Fuel Consumption: 700,000+ gallons/yr
Total Fuel Cost: $1,575,000/yr
Net Annual Savings per boat: $102,375

By 2030, international mandates require the reduction of global emissions of NOx from large marine diesel engines by 1.2 million tons and particulate matter emissions by 143,000 tons. Installing EcoEmissionsÕ technology on just a fraction of shipping traffic on the Pacific Ocean alone would single-handedly achieve that target.

Today, major industry faces a daunting challenge.

Confronted by increasing environmental restriction costs with increasing operating costs and a slumping economy, the transportation and shipping industries are now being forced to comply with costly legislation aimed at curtailing greenhouse emissions.

For many companies, the combined costs are insurmountable.

Whether it’s expensive engine modifications, hydrogen fuel cells, solar panels or hybrid motors, current technologies fail to provide a cost-effective solution to diesel emissions that’s commercially viable on a global scale.

For many industries, diesel engines remain the only viable power source for the foreseeable future.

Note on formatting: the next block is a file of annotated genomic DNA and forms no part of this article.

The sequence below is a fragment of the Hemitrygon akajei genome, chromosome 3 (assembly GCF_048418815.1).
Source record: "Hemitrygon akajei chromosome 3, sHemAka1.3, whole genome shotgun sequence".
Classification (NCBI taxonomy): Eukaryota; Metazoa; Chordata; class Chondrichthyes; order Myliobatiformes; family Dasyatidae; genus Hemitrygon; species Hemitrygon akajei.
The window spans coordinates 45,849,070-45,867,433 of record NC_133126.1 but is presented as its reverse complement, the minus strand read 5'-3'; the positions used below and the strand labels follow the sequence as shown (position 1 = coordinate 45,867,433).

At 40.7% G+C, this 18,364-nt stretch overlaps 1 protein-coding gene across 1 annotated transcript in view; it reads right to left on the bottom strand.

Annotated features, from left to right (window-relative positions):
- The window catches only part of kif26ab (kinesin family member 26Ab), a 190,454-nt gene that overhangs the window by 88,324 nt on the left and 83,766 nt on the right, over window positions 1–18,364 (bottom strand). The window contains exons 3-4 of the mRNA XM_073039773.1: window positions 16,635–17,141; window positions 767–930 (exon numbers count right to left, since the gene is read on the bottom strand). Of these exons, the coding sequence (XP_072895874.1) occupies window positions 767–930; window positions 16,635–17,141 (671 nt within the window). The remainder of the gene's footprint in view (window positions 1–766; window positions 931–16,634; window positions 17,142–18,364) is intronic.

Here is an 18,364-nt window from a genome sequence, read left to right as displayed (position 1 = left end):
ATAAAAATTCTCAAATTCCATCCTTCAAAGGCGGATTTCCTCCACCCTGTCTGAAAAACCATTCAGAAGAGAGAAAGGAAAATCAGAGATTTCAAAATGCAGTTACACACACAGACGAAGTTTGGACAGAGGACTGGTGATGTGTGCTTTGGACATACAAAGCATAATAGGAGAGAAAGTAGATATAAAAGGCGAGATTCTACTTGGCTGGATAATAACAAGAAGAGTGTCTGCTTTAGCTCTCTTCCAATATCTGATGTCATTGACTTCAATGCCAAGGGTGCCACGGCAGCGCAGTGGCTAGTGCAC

The Messy Business Of Burning Diesel

Simply put, burning diesel is a messy business.

That’s because a significant portion of the diesel entering the combustion chamber never burns. The result is wasted fuel, carbon build-up, shortened engine life, and the familiar plumes of black smoky unburned hydrocarbons.

For nearly a century, engineers have experimented with additives to improve efficiency, and with post-combustion devices and catalytic filters to capture the resulting pollution.

A Problem Of Global Proportions

From transportation and manufacturing to mining and construction, there are currently millions of diesel engines in operation in North America alone.

With municipal, state and federal governments worldwide moving to curb emissions, the economic pressure to address pollution from diesel emissions has reached global proportions.